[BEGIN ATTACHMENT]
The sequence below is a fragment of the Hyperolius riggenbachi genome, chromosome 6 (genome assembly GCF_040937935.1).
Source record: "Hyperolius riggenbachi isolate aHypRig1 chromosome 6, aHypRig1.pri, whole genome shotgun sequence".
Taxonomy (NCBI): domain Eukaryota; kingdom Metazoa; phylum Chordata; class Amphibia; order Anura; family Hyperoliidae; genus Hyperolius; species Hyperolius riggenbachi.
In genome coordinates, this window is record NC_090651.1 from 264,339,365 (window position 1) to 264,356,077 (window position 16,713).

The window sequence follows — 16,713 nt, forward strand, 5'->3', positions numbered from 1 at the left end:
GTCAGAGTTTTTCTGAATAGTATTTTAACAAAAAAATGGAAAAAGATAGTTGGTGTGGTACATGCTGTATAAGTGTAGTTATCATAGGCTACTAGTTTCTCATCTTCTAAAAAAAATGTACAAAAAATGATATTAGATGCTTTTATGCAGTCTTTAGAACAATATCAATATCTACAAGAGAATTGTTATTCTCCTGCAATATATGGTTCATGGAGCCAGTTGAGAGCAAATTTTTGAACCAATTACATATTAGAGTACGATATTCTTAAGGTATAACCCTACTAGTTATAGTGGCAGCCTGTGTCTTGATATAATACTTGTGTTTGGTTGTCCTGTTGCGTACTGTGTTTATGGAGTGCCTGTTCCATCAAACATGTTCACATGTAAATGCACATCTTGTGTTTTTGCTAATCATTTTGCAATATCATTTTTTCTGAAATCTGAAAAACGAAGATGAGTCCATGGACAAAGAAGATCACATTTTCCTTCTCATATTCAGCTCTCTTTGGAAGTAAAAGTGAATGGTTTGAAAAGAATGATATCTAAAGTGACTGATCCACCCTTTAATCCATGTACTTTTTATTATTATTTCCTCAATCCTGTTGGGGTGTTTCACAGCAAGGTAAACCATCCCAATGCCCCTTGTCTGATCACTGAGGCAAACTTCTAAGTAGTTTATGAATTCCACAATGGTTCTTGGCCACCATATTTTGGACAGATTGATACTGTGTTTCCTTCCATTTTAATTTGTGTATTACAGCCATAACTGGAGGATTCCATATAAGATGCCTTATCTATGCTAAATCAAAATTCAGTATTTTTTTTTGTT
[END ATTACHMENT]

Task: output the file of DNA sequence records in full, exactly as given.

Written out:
The sequence below is a fragment of the Hyperolius riggenbachi genome, chromosome 6 (genome assembly GCF_040937935.1).
Source record: "Hyperolius riggenbachi isolate aHypRig1 chromosome 6, aHypRig1.pri, whole genome shotgun sequence".
Taxonomy (NCBI): domain Eukaryota; kingdom Metazoa; phylum Chordata; class Amphibia; order Anura; family Hyperoliidae; genus Hyperolius; species Hyperolius riggenbachi.
In genome coordinates, this window is record NC_090651.1 from 264,339,365 (window position 1) to 264,356,077 (window position 16,713).

The window sequence follows — 16,713 nt, forward strand, 5'->3', positions numbered from 1 at the left end:
GTCAGAGTTTTTCTGAATAGTATTTTAACAAAAAAATGGAAAAAGATAGTTGGTGTGGTACATGCTGTATAAGTGTAGTTATCATAGGCTACTAGTTTCTCATCTTCTAAAAAAAATGTACAAAAAATGATATTAGATGCTTTTATGCAGTCTTTAGAACAATATCAATATCTACAAGAGAATTGTTATTCTCCTGCAATATATGGTTCATGGAGCCAGTTGAGAGCAAATTTTTGAACCAATTACATATTAGAGTACGATATTCTTAAGGTATAACCCTACTAGTTATAGTGGCAGCCTGTGTCTTGATATAATACTTGTGTTTGGTTGTCCTGTTGCGTACTGTGTTTATGGAGTGCCTGTTCCATCAAACATGTTCACATGTAAATGCACATCTTGTGTTTTTGCTAATCATTTTGCAATATCATTTTTTCTGAAATCTGAAAAACGAAGATGAGTCCATGGACAAAGAAGATCACATTTTCCTTCTCATATTCAGCTCTCTTTGGAAGTAAAAGTGAATGGTTTGAAAAGAATGATATCTAAAGTGACTGATCCACCCTTTAATCCATGTACTTTTTATTATTATTTCCTCAATCCTGTTGGGGTGTTTCACAGCAAGGTAAACCATCCCAATGCCCCTTGTCTGATCACTGAGGCAAACTTCTAAGTAGTTTATGAATTCCACAATGGTTCTTGGCCACCATATTTTGGACAGATTGATACTGTGTTTCCTTCCATTTTAATTTGTGTATTACAGCCATAACTGGAGGATTCCATATAAGATGCCTTATCTATGCTAAATCAAAATTCAGTATTTTTTTTTGTT